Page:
In my job, I wrestle with a lot of numbers. Sure, personal finance is ultimately about what you can do with your money, about your goals and hopes and dreams. But from day to day, it’s all about dollars—where to put them and how to get more of them.
To deal with the nuts-and-bolts side of money, I turn to a few tools again and again. You’ve already heard of my favorite; it’s a four-letter word starting with M. Here’s what I use when Mint can’t answer my question.
Be forewarned that this is geekery of the highest order. But if you’re involved in managing your money, I suspect one or more of these tools will make your life easier.
1. CFFP Annual Limits (free)
Quick: what’s the income limit for a married-filing-jointly contribution to a Roth IRA? What’s the top of the 28 percent tax bracket? How about the Social Security full retirement age for someone born in 1958?
The Annual Limits sheet is put out annually by the College for Financial Planning. It’s a two-page PDF that answers about a million different questions about minimums and maximums, Medicare and Social Security, taxes and credits, and is totally free.
Speaking of credit: certified financial planner Dave O’Brien told me about this one. Thanks, Dave.
2. Dinkytown.net calculators (free)
Say you’re buying a car and the dealer offers you a choice: get a low interest rate on the car loan, or a higher interest rate with a cash-back rebate. Which is the better deal?
The Auto Rebate vs. Low Interest Financing calculator at Dinkytown.net can answer the question. Their other 350 calculators can answer your other questions about mortgages, loans, investing, retirement, and insurance. Yes, they really have over 350 calculators, and they’re all free.
One drawback to Dinkytown: because the calculators are written in Java, they don’t work on most smartphones.
3. Morningstar.com and ETFreplay.com (free)
A friend recommends a mutual fund. Keeping in mind the boilerplate warning about not predicting future results, you want to see its past performance.
So you punch the ticker into Google Finance or Yahoo Finance and get a nice chart. Unfortunately, it’s a price chart. It only shows you changes in the capital value of the fund; it doesn’t include reinvestment of interest or dividends. Since most people do reinvest dividends—especially in retirement accounts—this makes for a pretty picture that doesn’t tell you much. (Kind of like the US Weekly of investing.)
Instead, head over to Morningstar.com (for mutual funds) or ETFreplay.com (for ETFs). Here you can see the total return of the fund, including reinvested dividends. The difference can be huge, especially for bond funds and dividend stock funds.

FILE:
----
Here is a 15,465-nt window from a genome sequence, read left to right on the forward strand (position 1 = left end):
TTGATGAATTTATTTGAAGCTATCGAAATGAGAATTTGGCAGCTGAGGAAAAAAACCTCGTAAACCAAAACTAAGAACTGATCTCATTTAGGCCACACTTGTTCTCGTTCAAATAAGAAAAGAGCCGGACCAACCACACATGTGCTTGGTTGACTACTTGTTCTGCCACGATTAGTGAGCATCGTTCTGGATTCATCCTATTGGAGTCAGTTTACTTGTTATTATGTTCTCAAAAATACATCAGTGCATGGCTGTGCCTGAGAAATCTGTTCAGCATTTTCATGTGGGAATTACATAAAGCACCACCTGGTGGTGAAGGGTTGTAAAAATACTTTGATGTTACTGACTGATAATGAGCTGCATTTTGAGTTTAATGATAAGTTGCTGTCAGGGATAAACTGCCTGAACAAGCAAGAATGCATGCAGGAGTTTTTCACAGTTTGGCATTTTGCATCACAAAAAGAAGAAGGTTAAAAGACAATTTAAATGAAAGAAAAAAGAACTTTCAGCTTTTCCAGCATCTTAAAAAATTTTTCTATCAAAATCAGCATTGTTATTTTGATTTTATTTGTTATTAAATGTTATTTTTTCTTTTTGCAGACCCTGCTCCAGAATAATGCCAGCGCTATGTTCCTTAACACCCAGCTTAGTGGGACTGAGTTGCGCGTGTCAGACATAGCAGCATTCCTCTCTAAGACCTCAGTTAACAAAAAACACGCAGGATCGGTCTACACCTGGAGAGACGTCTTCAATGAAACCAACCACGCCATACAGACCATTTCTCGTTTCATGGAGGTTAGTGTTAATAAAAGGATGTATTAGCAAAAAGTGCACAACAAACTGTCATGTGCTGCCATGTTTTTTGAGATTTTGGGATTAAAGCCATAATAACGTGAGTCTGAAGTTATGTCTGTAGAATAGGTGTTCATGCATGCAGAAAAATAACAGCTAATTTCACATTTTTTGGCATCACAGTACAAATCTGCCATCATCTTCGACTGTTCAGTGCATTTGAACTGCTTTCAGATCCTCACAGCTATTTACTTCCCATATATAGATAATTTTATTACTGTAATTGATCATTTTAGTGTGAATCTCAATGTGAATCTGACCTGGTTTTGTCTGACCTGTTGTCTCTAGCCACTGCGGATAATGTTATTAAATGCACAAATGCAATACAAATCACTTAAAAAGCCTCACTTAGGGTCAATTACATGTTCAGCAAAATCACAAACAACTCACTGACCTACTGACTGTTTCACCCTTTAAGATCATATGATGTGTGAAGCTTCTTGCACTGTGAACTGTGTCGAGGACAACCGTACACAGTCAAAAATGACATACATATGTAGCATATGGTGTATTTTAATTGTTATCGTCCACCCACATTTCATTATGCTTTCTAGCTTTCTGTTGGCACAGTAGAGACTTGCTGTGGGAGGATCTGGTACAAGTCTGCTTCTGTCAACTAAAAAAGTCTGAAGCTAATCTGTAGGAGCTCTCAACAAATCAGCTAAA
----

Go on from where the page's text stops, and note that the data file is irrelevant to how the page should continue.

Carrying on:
4. Economy app ($2 to $5)
Available for iPhone, iPad, and Windows, Economy lets you stay on top of economic indicators. We’re talking unemployment, GDP, inflation, and so on, the stuff that makes for gloomy headlines.
Even if you don’t use these indicators to drive your investment decisions (I don’t), it’s a handy reference for anyone who wants to stay informed. You can create custom graphs of your favorite indicators and even shade the graphs to indicate different presidential administrations. You’ll be able to say, “I knew that guy was bad for the economy,” with even more self-assurance than usual.
5. Soulver ($4 to $25)
Financial planners use two hardcore number-crunching tools above all others. One is Microsoft Excel, the ubiquitous spreadsheet application. The other is the HP 12C calculator, a handheld financial calculator that requires extensive training.
I have both of the power tools, but I do over 90 percent of my calculating using an app called Soulver. Available for the Mac, iPhone, and iPad, Soulver is a hybrid between a simple desktop calculator and a spreadsheet. When I start up Excel, it feels like I’m about to take on a major project. Soulver is quick and dirty and much more powerful than it looks.
Most calculators assume that once you’ve finished inputting an equation, you’re done with it. It’s easy to calculate compound interest with a regular calculator, but try going back and changing the interest rate without reentering the whole problem.
With Soulver, you can always go back and edit anything, and you can plug the result of one expression into the next and have it update dynamically.
Basically, Soulver is like the Google of calculators. Before Google, it was a pain to look up simple facts, so we usually didn’t bother. Now the answer is two seconds away. Soulver does the same thing for math problems: why speculate about the answer when you can calculate it in a few seconds and it’s even kind of fun?